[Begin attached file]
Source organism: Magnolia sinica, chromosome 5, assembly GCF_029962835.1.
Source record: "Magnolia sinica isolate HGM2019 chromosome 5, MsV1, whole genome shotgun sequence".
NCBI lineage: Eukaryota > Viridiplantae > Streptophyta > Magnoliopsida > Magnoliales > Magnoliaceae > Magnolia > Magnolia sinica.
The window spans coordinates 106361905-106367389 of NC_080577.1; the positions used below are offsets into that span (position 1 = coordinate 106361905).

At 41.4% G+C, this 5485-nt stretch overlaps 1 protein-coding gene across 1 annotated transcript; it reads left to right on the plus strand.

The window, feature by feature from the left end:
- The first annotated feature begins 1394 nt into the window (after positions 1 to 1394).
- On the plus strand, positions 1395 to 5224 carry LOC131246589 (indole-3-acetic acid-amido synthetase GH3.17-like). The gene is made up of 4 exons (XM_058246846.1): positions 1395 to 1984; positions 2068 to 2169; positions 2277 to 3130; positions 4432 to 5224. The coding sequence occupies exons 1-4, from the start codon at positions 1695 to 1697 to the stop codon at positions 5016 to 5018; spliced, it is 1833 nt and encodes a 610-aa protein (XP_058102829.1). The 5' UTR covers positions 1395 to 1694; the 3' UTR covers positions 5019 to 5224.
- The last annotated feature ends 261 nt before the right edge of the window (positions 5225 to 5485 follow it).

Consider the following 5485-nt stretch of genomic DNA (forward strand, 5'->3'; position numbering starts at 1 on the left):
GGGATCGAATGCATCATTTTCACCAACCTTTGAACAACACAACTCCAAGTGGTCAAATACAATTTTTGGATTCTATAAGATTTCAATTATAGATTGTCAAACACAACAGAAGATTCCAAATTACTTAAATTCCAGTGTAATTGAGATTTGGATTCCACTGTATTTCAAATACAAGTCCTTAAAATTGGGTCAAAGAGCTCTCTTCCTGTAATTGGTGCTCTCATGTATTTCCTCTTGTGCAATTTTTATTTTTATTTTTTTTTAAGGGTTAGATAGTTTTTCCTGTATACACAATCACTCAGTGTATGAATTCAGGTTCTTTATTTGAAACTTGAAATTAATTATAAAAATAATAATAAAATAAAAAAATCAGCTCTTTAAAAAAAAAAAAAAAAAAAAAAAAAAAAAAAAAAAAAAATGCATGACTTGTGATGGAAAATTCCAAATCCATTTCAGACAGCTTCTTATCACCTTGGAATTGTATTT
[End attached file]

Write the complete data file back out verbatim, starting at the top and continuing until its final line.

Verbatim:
Source organism: Magnolia sinica, chromosome 5, assembly GCF_029962835.1.
Source record: "Magnolia sinica isolate HGM2019 chromosome 5, MsV1, whole genome shotgun sequence".
NCBI lineage: Eukaryota > Viridiplantae > Streptophyta > Magnoliopsida > Magnoliales > Magnoliaceae > Magnolia > Magnolia sinica.
The window spans coordinates 106361905-106367389 of NC_080577.1; the positions used below are offsets into that span (position 1 = coordinate 106361905).

At 41.4% G+C, this 5485-nt stretch overlaps 1 protein-coding gene across 1 annotated transcript; it reads left to right on the plus strand.

The window, feature by feature from the left end:
- The first annotated feature begins 1394 nt into the window (after positions 1 to 1394).
- On the plus strand, positions 1395 to 5224 carry LOC131246589 (indole-3-acetic acid-amido synthetase GH3.17-like). The gene is made up of 4 exons (XM_058246846.1): positions 1395 to 1984; positions 2068 to 2169; positions 2277 to 3130; positions 4432 to 5224. The coding sequence occupies exons 1-4, from the start codon at positions 1695 to 1697 to the stop codon at positions 5016 to 5018; spliced, it is 1833 nt and encodes a 610-aa protein (XP_058102829.1). The 5' UTR covers positions 1395 to 1694; the 3' UTR covers positions 5019 to 5224.
- The last annotated feature ends 261 nt before the right edge of the window (positions 5225 to 5485 follow it).

Consider the following 5485-nt stretch of genomic DNA (forward strand, 5'->3'; position numbering starts at 1 on the left):
GGGATCGAATGCATCATTTTCACCAACCTTTGAACAACACAACTCCAAGTGGTCAAATACAATTTTTGGATTCTATAAGATTTCAATTATAGATTGTCAAACACAACAGAAGATTCCAAATTACTTAAATTCCAGTGTAATTGAGATTTGGATTCCACTGTATTTCAAATACAAGTCCTTAAAATTGGGTCAAAGAGCTCTCTTCCTGTAATTGGTGCTCTCATGTATTTCCTCTTGTGCAATTTTTATTTTTATTTTTTTTTAAGGGTTAGATAGTTTTTCCTGTATACACAATCACTCAGTGTATGAATTCAGGTTCTTTATTTGAAACTTGAAATTAATTATAAAAATAATAATAAAATAAAAAAATCAGCTCTTTAAAAAAAAAAAAAAAAAAAAAAAAAAAAAAAAAAAAAAATGCATGACTTGTGATGGAAAATTCCAAATCCATTTCAGACAGCTTCTTATCACCTTGGAATTGTATTT